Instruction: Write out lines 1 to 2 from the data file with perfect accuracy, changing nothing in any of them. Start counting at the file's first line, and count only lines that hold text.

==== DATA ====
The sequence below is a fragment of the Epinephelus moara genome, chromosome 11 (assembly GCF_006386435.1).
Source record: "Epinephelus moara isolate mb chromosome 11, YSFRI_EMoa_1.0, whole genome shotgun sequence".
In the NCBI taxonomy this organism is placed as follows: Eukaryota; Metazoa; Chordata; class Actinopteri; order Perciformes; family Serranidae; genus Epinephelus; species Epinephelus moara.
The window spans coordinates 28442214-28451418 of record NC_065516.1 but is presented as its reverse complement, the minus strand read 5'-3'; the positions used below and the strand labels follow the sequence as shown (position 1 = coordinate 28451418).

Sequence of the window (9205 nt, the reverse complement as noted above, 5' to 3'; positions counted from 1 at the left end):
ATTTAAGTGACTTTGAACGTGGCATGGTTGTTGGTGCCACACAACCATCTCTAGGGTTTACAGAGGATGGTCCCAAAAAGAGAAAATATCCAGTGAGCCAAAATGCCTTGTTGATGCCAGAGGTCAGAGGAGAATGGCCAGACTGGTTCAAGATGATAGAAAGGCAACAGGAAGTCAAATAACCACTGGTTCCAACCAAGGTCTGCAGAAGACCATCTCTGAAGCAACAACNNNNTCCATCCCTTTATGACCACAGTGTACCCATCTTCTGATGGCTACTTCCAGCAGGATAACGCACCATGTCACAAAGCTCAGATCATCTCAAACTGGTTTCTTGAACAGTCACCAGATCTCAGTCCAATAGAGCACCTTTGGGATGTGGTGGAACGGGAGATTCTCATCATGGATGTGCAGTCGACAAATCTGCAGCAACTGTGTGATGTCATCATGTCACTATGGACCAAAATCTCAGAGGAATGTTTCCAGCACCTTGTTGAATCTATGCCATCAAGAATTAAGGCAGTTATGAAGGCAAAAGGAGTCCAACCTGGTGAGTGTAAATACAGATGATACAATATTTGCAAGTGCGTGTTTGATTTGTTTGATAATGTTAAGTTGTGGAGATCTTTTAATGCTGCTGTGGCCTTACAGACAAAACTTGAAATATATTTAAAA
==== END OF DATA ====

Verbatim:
The sequence below is a fragment of the Epinephelus moara genome, chromosome 11 (assembly GCF_006386435.1).
Source record: "Epinephelus moara isolate mb chromosome 11, YSFRI_EMoa_1.0, whole genome shotgun sequence".